Built entirely in 1248, the church of the Trinitarians is one of the finest expressions of Gothic art in Luxembourg. The large choir was added in 1644. The main altar, made in 1758 in Rococo style, is the work of the artist Michel Weiler. Beside the church, the former cloister of the Trinitarians (1250). The recumbent effigy of Marie de Spanheim (approx. 1400) preserves the memory of the last descendant of the Counts of Vianden.References:
The Broch of Gurness is an Iron Age broch village. Settlement here began sometime between 500 and 200 BC. At the centre of the settlement is a stone tower or broch, which once probably reached a height of around 10 metres. Its interior is divided into sections by upright slabs. The tower features two skins of drystone walls, with stone-floored galleries in between. These are accessed by steps. Stone ledges suggest that there was once an upper storey with a timber floor. The roof would have been thatched, surrounded by a wall walk linked by stairs to the ground floor. The broch features two hearths and a subterranean stone cistern with steps leading down into it. It is thought to have some religious significance, relating to an Iron Age cult of the underground.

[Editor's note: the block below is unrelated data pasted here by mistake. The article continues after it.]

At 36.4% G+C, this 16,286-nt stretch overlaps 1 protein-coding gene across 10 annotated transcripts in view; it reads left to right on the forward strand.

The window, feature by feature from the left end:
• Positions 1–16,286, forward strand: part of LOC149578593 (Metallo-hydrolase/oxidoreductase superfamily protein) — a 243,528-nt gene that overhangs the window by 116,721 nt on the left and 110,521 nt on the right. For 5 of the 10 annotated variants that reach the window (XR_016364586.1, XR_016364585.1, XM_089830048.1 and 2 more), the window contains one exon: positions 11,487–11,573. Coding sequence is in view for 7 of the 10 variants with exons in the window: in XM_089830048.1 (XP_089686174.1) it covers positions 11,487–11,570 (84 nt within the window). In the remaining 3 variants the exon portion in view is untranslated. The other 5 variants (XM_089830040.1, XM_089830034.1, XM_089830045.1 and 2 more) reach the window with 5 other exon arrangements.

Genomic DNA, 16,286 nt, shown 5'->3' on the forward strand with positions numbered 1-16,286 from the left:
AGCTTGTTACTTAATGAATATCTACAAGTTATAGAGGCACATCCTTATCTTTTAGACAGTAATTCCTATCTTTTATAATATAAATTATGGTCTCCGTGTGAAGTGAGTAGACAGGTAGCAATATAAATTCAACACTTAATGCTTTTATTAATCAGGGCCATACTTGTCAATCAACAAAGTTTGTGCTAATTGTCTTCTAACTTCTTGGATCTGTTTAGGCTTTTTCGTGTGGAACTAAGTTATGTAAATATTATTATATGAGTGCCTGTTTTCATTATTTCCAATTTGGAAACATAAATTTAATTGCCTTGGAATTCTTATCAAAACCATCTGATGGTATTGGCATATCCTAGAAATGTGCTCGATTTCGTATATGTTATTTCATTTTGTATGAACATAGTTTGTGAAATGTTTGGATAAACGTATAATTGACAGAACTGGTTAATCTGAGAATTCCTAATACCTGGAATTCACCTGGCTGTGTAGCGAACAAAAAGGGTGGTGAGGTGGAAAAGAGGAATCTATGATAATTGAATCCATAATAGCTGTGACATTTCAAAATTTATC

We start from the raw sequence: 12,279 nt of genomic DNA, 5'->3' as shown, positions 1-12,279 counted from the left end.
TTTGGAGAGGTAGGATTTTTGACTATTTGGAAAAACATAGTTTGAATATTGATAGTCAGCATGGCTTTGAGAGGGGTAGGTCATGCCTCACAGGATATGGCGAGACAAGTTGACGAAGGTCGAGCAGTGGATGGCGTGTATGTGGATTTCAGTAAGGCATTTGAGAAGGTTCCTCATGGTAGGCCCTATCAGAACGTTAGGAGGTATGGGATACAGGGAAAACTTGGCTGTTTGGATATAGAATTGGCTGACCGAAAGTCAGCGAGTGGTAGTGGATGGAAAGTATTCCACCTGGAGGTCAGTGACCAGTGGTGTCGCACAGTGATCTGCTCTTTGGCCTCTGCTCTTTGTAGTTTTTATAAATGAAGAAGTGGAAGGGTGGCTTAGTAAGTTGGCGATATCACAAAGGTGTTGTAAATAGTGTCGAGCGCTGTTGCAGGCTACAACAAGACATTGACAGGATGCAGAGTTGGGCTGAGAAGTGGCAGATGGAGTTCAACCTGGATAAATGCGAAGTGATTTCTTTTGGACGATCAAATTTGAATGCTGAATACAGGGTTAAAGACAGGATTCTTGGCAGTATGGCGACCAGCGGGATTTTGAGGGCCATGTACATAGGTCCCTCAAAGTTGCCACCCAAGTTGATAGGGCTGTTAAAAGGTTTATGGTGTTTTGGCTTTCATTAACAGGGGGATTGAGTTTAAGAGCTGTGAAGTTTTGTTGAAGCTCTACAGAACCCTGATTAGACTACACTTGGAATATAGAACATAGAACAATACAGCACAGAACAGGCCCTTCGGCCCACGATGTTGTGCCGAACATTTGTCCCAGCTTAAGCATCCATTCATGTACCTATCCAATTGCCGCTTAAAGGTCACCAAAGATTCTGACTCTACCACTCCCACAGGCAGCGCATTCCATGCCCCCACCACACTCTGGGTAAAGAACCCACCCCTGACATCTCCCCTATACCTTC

The remains of the central tower are up to 3.6 metres high, and the stone walls are up to 4.1 metres thick.